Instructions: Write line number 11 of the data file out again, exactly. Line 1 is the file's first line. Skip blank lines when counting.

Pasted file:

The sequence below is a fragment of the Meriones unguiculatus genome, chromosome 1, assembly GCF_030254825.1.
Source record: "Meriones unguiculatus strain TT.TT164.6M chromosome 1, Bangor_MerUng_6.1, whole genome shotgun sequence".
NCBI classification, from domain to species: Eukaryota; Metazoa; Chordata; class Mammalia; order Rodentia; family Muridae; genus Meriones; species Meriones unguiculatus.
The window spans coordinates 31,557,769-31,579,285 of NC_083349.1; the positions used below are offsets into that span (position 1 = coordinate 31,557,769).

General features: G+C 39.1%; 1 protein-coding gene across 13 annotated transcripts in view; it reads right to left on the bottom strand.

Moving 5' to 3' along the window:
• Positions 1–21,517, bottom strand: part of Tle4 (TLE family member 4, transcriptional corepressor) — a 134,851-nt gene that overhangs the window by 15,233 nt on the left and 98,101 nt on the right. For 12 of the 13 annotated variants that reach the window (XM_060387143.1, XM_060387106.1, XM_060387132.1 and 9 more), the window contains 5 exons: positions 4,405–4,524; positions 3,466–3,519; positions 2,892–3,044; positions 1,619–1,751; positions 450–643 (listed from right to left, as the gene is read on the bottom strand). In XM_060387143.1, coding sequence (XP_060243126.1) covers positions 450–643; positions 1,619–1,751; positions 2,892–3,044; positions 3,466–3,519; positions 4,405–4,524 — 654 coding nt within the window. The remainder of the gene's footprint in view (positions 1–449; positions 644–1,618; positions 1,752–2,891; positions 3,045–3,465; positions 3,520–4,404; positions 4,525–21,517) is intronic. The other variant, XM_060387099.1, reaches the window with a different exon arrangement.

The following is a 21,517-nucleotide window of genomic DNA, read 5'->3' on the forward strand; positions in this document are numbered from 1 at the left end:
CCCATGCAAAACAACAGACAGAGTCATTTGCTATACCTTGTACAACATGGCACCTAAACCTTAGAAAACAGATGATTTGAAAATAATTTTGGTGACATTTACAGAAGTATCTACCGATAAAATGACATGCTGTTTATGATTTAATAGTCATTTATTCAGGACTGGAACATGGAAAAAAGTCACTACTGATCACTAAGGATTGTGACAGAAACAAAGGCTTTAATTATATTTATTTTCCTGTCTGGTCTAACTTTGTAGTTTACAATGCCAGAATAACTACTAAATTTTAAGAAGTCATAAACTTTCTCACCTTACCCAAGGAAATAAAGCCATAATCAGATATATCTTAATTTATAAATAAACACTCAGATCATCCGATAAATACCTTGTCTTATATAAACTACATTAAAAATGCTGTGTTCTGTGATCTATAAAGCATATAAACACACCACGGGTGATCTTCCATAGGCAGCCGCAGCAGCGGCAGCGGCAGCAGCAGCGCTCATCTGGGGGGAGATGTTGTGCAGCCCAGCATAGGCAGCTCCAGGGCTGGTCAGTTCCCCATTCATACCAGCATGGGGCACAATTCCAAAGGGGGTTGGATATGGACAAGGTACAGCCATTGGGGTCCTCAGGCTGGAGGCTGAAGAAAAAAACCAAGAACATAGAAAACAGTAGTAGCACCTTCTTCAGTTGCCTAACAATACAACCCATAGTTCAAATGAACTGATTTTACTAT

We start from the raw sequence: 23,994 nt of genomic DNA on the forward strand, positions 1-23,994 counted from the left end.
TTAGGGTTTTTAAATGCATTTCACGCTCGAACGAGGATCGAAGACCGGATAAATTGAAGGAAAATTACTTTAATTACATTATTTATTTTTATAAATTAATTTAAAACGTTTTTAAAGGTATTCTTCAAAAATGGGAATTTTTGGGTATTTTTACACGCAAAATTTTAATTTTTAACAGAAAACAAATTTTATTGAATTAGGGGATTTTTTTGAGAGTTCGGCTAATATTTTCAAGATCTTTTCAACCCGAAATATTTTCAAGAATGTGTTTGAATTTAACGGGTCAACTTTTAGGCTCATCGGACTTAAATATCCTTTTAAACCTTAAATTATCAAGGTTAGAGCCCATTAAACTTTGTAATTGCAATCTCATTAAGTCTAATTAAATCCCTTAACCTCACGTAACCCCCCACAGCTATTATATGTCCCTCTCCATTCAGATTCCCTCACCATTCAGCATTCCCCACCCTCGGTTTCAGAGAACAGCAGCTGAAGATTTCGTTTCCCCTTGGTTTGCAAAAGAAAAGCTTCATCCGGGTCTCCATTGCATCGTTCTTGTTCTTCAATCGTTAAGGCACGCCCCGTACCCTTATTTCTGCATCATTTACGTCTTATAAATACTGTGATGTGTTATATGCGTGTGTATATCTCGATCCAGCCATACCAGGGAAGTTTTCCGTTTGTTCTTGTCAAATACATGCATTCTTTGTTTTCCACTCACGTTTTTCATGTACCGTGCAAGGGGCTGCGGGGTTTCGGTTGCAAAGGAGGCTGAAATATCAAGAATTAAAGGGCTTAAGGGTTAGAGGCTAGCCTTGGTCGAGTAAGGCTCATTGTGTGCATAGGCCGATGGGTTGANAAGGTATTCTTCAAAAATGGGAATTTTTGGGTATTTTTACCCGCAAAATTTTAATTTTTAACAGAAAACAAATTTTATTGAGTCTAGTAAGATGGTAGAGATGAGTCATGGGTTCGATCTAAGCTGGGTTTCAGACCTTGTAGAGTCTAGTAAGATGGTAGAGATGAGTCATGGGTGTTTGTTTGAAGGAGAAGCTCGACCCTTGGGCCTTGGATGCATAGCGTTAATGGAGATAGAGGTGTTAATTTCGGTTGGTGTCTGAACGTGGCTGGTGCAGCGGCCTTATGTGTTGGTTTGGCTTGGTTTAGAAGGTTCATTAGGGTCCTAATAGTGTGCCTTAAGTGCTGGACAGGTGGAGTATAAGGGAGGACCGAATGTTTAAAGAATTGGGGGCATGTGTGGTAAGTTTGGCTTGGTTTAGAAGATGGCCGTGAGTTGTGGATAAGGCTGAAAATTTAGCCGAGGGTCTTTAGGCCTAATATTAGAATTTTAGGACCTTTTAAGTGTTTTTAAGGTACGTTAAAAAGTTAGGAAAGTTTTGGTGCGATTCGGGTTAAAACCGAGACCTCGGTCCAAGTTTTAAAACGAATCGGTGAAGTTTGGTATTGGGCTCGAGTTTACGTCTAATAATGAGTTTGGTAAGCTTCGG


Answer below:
TTAGGGTTTTTAAATGCATTTCACGCTCGAACGAGGATCGAAGACCGGATAAATTGAAGGAAAATTACTTTAATTACATTATTTATTTTTATAAATTAATTTAAAACGTTTTTAAAGGTATTCTTCAAAAATGGGAATTTTTGGGTATTTTTACACGCAAAATTTTAATTTTTAACAGAAAACAAATTTTATTGAATTAGGGGATTTTTTTGAGAGTTCGGCTAATATTTTCAAGATCTTTTCAACCCGAAATATTTTCAAGAATGTGTTTGAATTTAACGGGTCAACTTTTAGGCTCATCGGACTTAAATATCCTTTTAAACCTTAAATTATCAAGGTTAGAGCCCATTAAACTTTGTAATTGCAATCTCATTAAGTCTAATTAAATCCCTTAACCTCACGTAACCCCCCACAGCTATTATATGTCCCTCTCCATTCAGATTCCCTCACCATTCAGCATTCCCCACCCTCGGTTTCAGAGAACAGCAGCTGAAGATTTCGTTTCCCCTTGGTTTGCAAAAGAAAAGCTTCATCCGGGTCTCCATTGCATCGTTCTTGTTCTTCAATCGTTAAGGCACGCCCCGTACCCTTATTTCTGCATCATTTACGTCTTATAAATACTGTGATGTGTTATATGCGTGTGTATATCTCGATCCAGCCATACCAGGGAAGTTTTCCGTTTGTTCTTGTCAAATACATGCATTCTTTGTTTTCCACTCACGTTTTTCATGTACCGTGCAAGGGGCTGCGGGGTTTCGGTTGCAAAGGAGGCTGAAATATCAAGAATTAAAGGGCTTAAGGGTTAGAGGCTAGCCTTGGTCGAGTAAGGCTCATTGTGTGCATAGGCCGATGGGTTGANAAGGTATTCTTCAAAAATGGGAATTTTTGGGTATTTTTACCCGCAAAATTTTAATTTTTAACAGAAAACAAATTTTATTGAGTCTAGTAAGATGGTAGAGATGAGTCATGGGTTCGATCTAAGCTGGGTTTCAGACCTTGTAGAGTCTAGTAAGATGGTAGAGATGAGTCATGGGTGTTTGTTTGAAGGAGAAGCTCGACCCTTGGGCCTTGGATGCATAGCGTTAATGGAGATAGAGGTGTTAATTTCGGTTGGTGTCTGAACGTGGCTGGTGCAGCGGCCTTATGTGTTGGTTTGGCTTGGTTTAGAAGGTTCATTAGGGTCCTAATAGTGTGCCTTAAGTGCTGGACAGGTGGAGTATAAGGGAGGACCGAATGTTTAAAGAATTGGGGGCATGTGTGGTAAGTTTGGCTTGGTTTAGAAGATGGCCGTGAGTTGTGGATAAGGCTGAAAATTTAGCCGAGGGTCTTTAGGCCTAATATTAGAATTTTAGGACCTTTTAAGTGTTTTTAAGGTACGTTAAAAAGTTAGGAAAGTTTTGGTGCGATTCGGGTTAAAACCGAGACCTCGGTCCAAGTTTTAAAACGAATCGGTGAAGTTTGGTATTGGGCTCGAGTTTACGTCTAATAATGAGTTTGGTAAGCTTCGG